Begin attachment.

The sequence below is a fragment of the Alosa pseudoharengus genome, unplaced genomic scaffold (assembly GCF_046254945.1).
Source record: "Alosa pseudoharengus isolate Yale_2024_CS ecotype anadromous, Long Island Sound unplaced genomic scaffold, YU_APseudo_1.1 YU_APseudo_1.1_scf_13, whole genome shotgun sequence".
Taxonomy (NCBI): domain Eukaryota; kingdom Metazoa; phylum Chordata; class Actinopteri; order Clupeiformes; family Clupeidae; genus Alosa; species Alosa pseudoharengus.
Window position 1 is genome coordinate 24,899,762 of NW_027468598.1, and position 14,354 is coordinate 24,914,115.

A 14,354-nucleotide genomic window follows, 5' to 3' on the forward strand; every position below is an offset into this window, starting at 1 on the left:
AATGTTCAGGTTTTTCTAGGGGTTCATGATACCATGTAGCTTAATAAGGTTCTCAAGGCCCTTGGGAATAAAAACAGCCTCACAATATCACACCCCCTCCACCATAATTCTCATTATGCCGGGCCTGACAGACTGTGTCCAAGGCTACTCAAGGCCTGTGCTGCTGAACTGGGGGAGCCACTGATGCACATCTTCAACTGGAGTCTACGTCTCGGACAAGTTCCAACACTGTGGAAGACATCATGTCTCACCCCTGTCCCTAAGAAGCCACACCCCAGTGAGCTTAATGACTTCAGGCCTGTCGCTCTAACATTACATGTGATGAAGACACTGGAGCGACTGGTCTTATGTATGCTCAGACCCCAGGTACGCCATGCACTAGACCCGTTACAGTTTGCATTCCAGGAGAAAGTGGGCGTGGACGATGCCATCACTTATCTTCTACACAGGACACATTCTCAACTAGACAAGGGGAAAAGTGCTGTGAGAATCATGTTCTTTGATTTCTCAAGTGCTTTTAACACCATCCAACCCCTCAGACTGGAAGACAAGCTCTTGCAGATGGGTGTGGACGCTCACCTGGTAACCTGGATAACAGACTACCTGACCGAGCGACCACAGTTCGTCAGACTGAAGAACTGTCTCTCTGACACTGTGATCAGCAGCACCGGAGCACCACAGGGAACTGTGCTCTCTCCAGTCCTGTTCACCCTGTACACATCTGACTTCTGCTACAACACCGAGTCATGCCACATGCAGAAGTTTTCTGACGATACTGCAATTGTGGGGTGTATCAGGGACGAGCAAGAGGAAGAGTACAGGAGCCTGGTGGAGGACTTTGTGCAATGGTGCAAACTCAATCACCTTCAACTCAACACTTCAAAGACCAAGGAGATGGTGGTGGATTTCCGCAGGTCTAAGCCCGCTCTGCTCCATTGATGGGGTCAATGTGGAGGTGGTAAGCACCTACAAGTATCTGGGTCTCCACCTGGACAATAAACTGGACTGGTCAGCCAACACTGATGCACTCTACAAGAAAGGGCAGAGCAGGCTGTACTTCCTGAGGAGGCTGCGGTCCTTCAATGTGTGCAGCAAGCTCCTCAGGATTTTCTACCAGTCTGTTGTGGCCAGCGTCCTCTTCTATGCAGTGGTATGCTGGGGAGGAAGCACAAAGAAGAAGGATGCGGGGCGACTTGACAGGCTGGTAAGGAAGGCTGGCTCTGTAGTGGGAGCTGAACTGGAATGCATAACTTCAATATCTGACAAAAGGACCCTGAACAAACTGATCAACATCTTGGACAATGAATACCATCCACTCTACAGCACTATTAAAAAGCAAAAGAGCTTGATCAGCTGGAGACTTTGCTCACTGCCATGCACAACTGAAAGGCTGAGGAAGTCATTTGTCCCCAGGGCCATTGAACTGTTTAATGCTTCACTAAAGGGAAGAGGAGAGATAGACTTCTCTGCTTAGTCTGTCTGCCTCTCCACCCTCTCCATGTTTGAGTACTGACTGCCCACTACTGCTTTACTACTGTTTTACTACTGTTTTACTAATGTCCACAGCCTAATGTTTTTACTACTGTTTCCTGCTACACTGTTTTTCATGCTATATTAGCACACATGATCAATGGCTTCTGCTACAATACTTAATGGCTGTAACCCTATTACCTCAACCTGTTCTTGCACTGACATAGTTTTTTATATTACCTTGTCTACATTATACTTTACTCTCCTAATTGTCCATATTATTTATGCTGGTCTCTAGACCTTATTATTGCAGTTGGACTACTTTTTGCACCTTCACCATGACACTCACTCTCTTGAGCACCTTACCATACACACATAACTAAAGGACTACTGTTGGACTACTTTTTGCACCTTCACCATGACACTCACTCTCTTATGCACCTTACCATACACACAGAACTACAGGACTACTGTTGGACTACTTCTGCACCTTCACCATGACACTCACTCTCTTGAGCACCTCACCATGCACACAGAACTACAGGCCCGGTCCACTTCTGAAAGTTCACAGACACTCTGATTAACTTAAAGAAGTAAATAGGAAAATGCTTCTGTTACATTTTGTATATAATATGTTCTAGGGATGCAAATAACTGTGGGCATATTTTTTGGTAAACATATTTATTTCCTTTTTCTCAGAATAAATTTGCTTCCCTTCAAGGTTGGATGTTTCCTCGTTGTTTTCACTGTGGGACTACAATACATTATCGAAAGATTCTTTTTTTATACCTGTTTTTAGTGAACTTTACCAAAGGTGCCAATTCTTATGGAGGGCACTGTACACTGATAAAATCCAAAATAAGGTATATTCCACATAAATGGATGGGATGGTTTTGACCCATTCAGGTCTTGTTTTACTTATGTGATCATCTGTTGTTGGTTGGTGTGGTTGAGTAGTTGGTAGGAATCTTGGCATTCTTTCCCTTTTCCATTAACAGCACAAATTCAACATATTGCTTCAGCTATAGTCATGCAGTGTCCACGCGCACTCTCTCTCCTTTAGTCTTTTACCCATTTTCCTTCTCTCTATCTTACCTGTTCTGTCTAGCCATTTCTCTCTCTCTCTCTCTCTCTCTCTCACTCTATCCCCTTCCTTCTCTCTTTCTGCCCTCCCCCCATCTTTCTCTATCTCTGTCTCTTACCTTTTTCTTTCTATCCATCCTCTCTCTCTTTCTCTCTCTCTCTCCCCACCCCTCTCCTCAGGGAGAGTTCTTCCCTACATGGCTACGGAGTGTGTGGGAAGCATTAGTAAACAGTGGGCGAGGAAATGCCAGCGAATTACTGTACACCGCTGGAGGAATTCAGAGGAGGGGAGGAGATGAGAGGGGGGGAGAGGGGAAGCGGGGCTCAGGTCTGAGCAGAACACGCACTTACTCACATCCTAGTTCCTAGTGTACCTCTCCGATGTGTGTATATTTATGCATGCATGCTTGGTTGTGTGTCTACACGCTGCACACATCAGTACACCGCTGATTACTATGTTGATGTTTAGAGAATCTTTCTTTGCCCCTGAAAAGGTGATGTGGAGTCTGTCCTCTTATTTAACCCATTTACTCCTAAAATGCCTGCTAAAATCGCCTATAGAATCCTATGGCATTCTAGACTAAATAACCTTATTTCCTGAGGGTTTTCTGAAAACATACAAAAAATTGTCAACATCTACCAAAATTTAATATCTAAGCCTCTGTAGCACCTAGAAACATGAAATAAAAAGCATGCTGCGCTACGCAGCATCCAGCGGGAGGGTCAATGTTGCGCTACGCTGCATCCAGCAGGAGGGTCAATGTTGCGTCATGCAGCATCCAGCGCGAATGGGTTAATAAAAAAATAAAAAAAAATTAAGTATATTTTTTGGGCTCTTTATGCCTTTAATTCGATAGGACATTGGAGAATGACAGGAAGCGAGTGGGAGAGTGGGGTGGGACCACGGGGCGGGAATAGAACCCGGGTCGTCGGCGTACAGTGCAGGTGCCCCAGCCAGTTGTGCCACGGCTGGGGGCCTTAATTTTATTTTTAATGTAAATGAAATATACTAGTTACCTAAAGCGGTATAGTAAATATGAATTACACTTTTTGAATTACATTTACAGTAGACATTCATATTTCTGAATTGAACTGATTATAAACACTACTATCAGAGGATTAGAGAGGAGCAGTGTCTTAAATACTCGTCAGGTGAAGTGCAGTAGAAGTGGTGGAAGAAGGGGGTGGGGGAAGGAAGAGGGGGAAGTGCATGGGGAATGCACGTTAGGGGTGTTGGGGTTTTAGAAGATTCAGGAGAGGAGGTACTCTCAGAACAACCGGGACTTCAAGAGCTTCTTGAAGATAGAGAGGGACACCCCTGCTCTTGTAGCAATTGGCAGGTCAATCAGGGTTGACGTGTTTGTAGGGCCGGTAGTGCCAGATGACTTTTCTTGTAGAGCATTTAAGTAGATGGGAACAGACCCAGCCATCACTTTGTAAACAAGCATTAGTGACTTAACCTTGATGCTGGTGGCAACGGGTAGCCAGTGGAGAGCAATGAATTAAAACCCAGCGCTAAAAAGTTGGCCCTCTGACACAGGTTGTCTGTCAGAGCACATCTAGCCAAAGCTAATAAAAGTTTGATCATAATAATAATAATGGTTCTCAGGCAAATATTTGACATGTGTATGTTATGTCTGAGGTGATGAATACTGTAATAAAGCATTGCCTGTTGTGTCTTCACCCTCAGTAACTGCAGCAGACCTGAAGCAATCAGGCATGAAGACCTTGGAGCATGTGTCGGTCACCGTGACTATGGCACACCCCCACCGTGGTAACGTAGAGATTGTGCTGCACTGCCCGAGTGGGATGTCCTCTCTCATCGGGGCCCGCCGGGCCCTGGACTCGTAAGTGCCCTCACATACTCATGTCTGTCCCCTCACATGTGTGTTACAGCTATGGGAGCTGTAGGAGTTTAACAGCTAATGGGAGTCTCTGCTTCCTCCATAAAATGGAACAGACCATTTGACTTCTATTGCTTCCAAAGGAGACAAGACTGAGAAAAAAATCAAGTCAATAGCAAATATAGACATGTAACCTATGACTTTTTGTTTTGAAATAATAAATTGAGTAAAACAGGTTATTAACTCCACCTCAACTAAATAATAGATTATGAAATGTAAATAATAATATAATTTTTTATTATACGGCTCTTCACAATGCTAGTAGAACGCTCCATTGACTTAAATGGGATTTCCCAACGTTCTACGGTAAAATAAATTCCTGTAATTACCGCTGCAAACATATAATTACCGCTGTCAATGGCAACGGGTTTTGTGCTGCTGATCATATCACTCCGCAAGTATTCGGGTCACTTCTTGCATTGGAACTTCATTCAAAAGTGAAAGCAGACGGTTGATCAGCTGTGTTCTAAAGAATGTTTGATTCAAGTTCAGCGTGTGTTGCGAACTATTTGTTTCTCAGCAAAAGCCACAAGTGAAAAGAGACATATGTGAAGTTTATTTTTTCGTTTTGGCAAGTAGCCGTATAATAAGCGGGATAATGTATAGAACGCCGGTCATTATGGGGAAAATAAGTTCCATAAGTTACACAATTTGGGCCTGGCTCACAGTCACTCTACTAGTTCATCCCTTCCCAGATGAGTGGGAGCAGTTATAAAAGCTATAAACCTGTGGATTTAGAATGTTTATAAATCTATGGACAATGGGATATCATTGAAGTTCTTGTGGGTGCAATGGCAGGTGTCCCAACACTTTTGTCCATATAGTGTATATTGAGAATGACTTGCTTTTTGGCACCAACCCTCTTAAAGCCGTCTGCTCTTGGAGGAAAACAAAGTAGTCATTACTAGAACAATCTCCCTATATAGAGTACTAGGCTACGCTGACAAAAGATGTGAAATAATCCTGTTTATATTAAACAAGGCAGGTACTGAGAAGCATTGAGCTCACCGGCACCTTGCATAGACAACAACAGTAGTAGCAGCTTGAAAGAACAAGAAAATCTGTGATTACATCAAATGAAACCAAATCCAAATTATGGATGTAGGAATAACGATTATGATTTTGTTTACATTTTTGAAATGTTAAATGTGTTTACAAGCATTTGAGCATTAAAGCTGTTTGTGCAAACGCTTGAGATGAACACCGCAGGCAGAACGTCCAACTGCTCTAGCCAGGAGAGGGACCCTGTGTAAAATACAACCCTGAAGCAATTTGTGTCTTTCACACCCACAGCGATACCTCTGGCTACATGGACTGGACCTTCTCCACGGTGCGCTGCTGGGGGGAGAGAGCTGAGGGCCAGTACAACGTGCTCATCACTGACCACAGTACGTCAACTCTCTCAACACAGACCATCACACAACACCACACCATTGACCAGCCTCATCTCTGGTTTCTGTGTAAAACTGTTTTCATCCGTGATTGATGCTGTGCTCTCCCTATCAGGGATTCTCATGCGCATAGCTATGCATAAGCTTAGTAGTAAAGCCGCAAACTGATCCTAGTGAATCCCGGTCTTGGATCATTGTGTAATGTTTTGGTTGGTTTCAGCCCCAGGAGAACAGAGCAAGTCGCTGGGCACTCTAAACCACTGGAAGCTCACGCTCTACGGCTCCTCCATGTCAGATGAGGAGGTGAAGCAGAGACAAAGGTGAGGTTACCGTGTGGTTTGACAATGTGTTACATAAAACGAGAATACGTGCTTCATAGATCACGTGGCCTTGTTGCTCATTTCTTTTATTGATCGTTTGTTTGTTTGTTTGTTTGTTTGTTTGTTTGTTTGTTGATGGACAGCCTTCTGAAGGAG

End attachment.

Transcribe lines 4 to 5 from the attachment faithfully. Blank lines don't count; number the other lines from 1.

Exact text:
Window position 1 is genome coordinate 24,899,762 of NW_027468598.1, and position 14,354 is coordinate 24,914,115.

A 14,354-nucleotide genomic window follows, 5' to 3' on the forward strand; every position below is an offset into this window, starting at 1 on the left: